A sip of bourbon and a push of her glasses, she can relate, it seems, to whatever trouble you’re having. Or whatever funny moment you found yourself in the middle of.
Where she grew up, boys she dated, meals she burned and how she knew, beyond a doubt that she was pregnant again and not just disturbingly sick with a stomach virus. She’ll regale you with tales about high school, summers cooking, cleaning and learning at her grandmother’s house and how my infertility probably stems from her own mom’s struggle to conceive, carry and eventually have just her.
An only child with enough wisdom, vitality and knowledge to fill half a dozen people.
Life might have been lonely for her growing up but when my mom starts telling the stories you realize her life was anything but boring. Nursing school hazing, the cross country trip that doubled as a honeymoon and really how many of you know where and when you were conceived? Because I do.
It’s those stories that are woven into the fabric of my life, the epic tellings of where I came from. I know how my parents met in elementary school and how they fell in love much much later after my dad came from Vietnam; I know the family secrets on both sides and have seen inside the groaning crevices of their childhoods. So that when I think that perhaps I had a hard time growing up I remind myself they had it worse. They had it worse and yet made a house and home for us, where we all grew up together, navigating the hurt of the past, trying desperately to heal it with laughter, dancing and trips to the New Jersey shore.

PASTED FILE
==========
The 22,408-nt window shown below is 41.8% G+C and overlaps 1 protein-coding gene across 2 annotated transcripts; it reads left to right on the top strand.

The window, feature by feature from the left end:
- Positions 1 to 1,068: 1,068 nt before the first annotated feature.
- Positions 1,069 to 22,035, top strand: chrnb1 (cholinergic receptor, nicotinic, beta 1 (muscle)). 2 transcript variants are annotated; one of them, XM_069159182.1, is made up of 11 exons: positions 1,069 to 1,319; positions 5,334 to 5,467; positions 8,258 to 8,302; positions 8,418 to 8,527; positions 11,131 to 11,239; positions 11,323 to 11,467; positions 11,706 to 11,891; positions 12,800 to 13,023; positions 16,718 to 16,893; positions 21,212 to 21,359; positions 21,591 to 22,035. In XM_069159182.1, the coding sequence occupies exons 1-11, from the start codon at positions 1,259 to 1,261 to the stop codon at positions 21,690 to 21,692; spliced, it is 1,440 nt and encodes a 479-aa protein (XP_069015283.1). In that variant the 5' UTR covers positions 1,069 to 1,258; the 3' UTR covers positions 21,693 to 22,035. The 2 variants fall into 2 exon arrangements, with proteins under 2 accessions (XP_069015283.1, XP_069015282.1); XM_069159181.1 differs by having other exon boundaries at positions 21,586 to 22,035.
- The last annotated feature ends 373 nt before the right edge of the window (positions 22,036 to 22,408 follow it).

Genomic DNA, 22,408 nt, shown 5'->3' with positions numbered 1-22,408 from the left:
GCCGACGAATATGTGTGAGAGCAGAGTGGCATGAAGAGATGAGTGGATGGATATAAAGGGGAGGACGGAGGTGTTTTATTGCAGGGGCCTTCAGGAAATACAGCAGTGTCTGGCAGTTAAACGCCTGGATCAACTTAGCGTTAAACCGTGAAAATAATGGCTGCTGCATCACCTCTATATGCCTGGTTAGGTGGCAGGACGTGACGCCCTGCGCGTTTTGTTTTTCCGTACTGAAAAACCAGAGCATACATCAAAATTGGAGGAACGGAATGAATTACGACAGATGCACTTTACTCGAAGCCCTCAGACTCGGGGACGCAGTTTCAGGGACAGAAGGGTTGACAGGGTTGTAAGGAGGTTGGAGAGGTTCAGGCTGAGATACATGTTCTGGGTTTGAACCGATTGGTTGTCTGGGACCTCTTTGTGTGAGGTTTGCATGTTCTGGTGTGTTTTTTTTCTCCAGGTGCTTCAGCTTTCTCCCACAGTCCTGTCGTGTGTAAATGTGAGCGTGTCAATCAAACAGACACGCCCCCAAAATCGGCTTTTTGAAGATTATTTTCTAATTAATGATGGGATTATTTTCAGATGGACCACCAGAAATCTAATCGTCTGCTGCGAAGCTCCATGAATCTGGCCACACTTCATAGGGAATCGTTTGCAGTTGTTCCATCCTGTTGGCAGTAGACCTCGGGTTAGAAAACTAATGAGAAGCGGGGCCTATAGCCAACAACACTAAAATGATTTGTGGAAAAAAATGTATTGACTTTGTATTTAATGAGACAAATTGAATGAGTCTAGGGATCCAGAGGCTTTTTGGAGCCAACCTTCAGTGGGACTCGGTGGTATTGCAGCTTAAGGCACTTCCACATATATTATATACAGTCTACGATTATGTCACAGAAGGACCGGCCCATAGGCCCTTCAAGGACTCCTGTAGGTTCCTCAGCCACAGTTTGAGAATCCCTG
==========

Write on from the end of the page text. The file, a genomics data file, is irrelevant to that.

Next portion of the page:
We were a family of people who talked too much. A short story takes us at least fifteen minutes and a long story? Well maybe I ought to offer you some bourbon too. Like many traits, it’s a gift and a curse. Sure we can talk to anyone, but the truth is that “anyone” probably wants us to shut the hell up. Wound into my DNA is the urge and ache to be amazed and interested in the lives of other people, passed down to me by the greatest storyteller I know.
And that kind of memory and willingness to share is a useful outlet when you lose people. Even in the middle of our enormous grief and unimaginable loss we’ve learned to keep people (my grandmothers, my dad and of course, now, my beloved brother Benjamin) alive by talking about them, divulging their memoirs, becoming the mouthpiece of their narrative.
It will never be the same as having them here of course, but I’m glad for the loud, boisterous and unapologetic way in which we convey our feelings, grateful for the words that come together to form their anecdotes. From the time I was little one of my favorite things to do was simply eavesdrop on the stories I heard dropping from every corner of my family tree like small leaves carpeting the floor of our life.
She is a master at it and I was an engaged apprentice soaking up every last lesson in an intricate game very much like photosynthesis.
I might know every history by heart, but somehow, when she starts telling stories…I settle in, settle down and smile.
****Happy Mother’s Day Mom. Thank you, from the bottom of my heart, for teaching me about the power of words and the healing that comes from telling a really good story.****